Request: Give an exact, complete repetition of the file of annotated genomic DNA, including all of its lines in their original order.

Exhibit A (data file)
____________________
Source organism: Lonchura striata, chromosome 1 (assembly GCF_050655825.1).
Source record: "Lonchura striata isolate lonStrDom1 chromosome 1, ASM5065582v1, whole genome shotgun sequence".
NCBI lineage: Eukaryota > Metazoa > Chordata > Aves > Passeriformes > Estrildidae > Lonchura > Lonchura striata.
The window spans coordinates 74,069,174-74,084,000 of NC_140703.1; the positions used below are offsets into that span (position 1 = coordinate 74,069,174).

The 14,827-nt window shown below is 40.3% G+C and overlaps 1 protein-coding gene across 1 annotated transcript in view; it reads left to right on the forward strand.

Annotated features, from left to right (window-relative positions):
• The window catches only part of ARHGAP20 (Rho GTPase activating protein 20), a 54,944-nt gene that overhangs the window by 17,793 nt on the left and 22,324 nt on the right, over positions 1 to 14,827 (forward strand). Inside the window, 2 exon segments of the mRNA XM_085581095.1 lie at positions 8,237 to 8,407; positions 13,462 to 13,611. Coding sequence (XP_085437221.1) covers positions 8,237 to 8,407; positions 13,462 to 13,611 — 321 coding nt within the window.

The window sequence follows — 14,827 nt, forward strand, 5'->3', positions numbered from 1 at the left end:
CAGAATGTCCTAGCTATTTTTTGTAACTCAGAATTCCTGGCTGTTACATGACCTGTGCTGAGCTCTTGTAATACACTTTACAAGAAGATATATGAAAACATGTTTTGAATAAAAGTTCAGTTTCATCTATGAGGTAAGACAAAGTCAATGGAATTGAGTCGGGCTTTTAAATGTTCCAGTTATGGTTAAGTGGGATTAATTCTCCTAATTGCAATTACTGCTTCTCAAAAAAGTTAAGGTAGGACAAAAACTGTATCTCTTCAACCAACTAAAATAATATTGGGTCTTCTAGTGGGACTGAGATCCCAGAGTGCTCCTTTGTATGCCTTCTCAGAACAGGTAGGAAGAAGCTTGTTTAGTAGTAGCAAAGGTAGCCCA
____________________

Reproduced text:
Source organism: Lonchura striata, chromosome 1 (assembly GCF_050655825.1).
Source record: "Lonchura striata isolate lonStrDom1 chromosome 1, ASM5065582v1, whole genome shotgun sequence".
NCBI lineage: Eukaryota > Metazoa > Chordata > Aves > Passeriformes > Estrildidae > Lonchura > Lonchura striata.
The window spans coordinates 74,069,174-74,084,000 of NC_140703.1; the positions used below are offsets into that span (position 1 = coordinate 74,069,174).

The 14,827-nt window shown below is 40.3% G+C and overlaps 1 protein-coding gene across 1 annotated transcript in view; it reads left to right on the forward strand.

Annotated features, from left to right (window-relative positions):
• The window catches only part of ARHGAP20 (Rho GTPase activating protein 20), a 54,944-nt gene that overhangs the window by 17,793 nt on the left and 22,324 nt on the right, over positions 1 to 14,827 (forward strand). Inside the window, 2 exon segments of the mRNA XM_085581095.1 lie at positions 8,237 to 8,407; positions 13,462 to 13,611. Coding sequence (XP_085437221.1) covers positions 8,237 to 8,407; positions 13,462 to 13,611 — 321 coding nt within the window.

The window sequence follows — 14,827 nt, forward strand, 5'->3', positions numbered from 1 at the left end:
CAGAATGTCCTAGCTATTTTTTGTAACTCAGAATTCCTGGCTGTTACATGACCTGTGCTGAGCTCTTGTAATACACTTTACAAGAAGATATATGAAAACATGTTTTGAATAAAAGTTCAGTTTCATCTATGAGGTAAGACAAAGTCAATGGAATTGAGTCGGGCTTTTAAATGTTCCAGTTATGGTTAAGTGGGATTAATTCTCCTAATTGCAATTACTGCTTCTCAAAAAAGTTAAGGTAGGACAAAAACTGTATCTCTTCAACCAACTAAAATAATATTGGGTCTTCTAGTGGGACTGAGATCCCAGAGTGCTCCTTTGTATGCCTTCTCAGAACAGGTAGGAAGAAGCTTGTTTAGTAGTAGCAAAGGTAGCCCA